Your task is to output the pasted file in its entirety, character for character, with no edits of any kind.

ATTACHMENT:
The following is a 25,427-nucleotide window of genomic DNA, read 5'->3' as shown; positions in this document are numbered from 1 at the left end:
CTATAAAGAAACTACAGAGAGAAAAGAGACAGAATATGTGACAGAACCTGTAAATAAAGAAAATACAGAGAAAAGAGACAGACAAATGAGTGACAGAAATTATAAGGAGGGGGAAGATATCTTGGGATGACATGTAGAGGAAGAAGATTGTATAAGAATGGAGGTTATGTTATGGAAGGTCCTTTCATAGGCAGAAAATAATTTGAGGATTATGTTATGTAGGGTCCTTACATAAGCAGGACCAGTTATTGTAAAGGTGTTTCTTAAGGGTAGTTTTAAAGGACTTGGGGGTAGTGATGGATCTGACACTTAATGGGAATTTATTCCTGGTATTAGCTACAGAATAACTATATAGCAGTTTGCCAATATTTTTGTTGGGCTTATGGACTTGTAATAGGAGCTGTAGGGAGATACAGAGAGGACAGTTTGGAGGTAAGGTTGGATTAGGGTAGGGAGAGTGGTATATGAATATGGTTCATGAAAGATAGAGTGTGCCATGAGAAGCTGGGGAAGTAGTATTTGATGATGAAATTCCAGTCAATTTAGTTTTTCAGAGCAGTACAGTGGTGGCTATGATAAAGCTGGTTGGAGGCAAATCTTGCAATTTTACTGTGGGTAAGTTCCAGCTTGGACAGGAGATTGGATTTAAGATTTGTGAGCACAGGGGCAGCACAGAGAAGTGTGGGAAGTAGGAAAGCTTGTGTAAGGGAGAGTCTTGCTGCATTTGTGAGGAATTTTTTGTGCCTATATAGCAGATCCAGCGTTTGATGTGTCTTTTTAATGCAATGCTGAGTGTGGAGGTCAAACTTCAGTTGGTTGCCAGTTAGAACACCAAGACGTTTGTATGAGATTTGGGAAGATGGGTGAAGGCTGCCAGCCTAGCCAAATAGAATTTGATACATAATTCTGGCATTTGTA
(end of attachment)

The following is a 25,427-nucleotide window of genomic DNA, read 5'->3' as shown; positions in this document are numbered from 1 at the left end:
CTATAAAGAAACTACAGAGAGAAAAGAGACAGAATATGTGACAGAACCTGTAAATAAAGAAAATACAGAGAAAAGAGACAGACAAATGAGTGACAGAAATTATAAGGAGGGGGAAGATATCTTGGGATGACATGTAGAGGAAGAAGATTGTATAAGAATGGAGGTTATGTTATGGAAGGTCCTTTCATAGGCAGAAAATAATTTGAGGATTATGTTATGTAGGGTCCTTACATAAGCAGGACCAGTTATTGTAAAGGTGTTTCTTAAGGGTAGTTTTAAAGGACTTGGGGGTAGTGATGGATCTGACACTTAATGGGAATTTATTCCTGGTATTAGCTACAGAATAACTATATAGCAGTTTGCCAATATTTTTGTTGGGCTTATGGACTTGTAATAGGAGCTGTAGGGAGATACAGAGAGGACAGTTTGGAGGTAAGGTTGGATTAGGGTAGGGAGAGTGGTATATGAATATGGTTCATGAAAGATAGAGTGTGCCATGAGAAGCTGGGGAAGTAGTATTTGATGATGAAATTCCAGTCAATTTAGTTTTTCAGAGCAGTACAGTGGTGGCTATGATAAAGCTGGTTGGAGGCAAATCTTGCAATTTTACTGTGGGTAAGTTCCAGCTTGGACAGGAGATTGGATTTAAGATTTGTGAGCACAGGGGCAGCACAGAGAAGTGTGGGAAGTAGGAAAGCTTGTGTAAGGGAGAGTCTTGCTGCATTTGTGAGGAATTTTTTGTGCCTATATAGCAGATCCAGCGTTTGATGTGTCTTTTTAATGCAATGCTGAGTGTGGAGGTCAAACTTCAGTTGGTTGCCAGTTAGAACACCAAGACGTTTGTATGAGATTTGGGAAGATGGGTGAAGGCTGCCAGCCTAGCCAAATAGAATTTGATACATAATTCTGGCATTTGTA